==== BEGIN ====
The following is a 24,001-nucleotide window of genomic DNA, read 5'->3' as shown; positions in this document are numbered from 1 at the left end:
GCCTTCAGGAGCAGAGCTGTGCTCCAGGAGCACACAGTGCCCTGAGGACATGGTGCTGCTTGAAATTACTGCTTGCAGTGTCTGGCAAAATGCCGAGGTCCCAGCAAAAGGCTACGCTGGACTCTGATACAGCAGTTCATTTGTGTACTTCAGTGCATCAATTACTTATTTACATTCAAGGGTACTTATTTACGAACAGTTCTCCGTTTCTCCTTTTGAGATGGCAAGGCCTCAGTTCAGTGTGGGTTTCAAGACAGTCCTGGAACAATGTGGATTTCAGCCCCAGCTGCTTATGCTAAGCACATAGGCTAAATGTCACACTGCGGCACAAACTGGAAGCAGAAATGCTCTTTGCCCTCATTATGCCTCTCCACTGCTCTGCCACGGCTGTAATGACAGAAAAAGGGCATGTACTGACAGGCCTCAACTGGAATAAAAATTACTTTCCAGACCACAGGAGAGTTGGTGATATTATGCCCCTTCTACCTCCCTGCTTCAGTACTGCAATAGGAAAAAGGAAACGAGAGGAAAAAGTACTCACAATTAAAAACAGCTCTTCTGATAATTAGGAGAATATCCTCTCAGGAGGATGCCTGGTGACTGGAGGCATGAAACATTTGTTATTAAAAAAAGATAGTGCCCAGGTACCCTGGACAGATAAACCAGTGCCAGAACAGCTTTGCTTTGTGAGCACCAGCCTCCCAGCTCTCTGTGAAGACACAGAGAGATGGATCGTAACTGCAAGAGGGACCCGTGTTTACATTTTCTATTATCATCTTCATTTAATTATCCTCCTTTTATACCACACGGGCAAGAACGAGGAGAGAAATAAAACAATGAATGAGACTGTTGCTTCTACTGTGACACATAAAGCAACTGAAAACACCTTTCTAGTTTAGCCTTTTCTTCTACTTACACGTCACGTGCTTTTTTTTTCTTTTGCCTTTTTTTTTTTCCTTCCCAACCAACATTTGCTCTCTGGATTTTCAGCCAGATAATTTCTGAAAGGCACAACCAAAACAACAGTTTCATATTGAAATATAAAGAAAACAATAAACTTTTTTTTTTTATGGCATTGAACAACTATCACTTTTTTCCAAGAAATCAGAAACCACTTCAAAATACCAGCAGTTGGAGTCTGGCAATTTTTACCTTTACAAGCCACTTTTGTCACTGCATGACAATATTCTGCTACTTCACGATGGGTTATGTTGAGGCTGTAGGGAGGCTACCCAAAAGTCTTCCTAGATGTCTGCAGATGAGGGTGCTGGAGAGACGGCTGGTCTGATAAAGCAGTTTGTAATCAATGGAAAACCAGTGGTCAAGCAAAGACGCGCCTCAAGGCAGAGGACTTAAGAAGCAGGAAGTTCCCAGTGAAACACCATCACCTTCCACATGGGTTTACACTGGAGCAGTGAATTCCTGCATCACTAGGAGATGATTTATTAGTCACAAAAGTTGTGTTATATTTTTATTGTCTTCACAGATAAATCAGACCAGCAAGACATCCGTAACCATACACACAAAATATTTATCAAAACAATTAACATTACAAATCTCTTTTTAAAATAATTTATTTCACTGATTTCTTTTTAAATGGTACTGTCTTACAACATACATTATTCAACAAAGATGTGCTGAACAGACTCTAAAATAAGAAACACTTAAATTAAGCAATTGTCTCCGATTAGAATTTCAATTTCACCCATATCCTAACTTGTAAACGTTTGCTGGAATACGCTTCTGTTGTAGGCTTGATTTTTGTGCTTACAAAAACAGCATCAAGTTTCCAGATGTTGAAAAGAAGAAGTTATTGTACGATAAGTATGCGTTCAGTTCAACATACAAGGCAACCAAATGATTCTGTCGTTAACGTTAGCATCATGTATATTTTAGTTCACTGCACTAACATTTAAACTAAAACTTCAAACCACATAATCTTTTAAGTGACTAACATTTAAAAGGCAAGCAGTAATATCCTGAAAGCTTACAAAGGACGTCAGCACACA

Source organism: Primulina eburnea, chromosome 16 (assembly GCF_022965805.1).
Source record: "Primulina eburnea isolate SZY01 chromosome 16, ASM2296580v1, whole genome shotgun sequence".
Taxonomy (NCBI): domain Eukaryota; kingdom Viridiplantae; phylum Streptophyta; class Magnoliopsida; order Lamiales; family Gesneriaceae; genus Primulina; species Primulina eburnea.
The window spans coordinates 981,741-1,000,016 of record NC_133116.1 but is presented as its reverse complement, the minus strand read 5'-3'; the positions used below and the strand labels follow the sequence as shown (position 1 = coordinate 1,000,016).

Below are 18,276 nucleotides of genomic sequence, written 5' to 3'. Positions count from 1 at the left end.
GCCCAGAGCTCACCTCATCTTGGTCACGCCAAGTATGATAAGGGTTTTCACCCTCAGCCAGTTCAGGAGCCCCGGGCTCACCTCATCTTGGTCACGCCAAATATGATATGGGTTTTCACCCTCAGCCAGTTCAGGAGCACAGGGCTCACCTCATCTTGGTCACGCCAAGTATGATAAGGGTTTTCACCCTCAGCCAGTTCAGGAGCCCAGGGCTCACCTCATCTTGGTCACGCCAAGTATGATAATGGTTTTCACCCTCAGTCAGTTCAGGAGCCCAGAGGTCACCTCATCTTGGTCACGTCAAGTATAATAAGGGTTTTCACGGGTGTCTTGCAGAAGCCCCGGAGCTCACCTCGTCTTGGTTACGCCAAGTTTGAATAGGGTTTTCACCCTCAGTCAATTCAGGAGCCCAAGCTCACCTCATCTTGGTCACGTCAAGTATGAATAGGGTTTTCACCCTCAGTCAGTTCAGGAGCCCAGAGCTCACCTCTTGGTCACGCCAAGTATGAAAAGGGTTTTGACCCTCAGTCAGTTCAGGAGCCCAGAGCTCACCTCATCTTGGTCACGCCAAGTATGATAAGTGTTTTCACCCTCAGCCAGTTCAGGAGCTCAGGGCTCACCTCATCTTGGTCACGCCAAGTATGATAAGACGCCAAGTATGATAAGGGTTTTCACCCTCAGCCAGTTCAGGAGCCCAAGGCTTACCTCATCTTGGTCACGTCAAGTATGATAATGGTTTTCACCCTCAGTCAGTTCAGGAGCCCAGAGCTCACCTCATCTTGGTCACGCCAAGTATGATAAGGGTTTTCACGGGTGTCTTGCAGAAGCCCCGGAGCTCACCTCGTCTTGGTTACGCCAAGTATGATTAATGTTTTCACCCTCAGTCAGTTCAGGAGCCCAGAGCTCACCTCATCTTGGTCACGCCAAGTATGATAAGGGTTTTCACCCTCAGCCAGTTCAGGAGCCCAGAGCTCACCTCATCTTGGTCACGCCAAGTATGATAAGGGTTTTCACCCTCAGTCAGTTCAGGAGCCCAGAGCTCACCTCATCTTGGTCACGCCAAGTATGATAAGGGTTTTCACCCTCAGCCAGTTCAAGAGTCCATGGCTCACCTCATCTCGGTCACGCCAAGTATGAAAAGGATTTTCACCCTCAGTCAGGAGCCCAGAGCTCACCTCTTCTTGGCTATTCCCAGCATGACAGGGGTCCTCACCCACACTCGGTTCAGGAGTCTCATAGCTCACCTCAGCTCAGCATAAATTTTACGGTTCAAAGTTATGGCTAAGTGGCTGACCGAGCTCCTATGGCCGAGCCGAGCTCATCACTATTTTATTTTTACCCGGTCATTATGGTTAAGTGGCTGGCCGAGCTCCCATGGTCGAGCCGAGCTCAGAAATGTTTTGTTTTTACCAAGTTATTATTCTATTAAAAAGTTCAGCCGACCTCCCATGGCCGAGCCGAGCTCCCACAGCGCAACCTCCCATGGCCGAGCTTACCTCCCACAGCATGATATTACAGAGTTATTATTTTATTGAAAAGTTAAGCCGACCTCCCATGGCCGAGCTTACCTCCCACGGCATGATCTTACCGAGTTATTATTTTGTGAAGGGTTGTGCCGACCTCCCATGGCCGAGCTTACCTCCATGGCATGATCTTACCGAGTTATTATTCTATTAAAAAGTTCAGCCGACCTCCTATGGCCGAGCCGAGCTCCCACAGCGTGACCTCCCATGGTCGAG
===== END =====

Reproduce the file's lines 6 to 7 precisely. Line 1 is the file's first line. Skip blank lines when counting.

The window spans coordinates 981,741-1,000,016 of record NC_133116.1 but is presented as its reverse complement, the minus strand read 5'-3'; the positions used below and the strand labels follow the sequence as shown (position 1 = coordinate 1,000,016).

Below are 18,276 nucleotides of genomic sequence, written 5' to 3'. Positions count from 1 at the left end.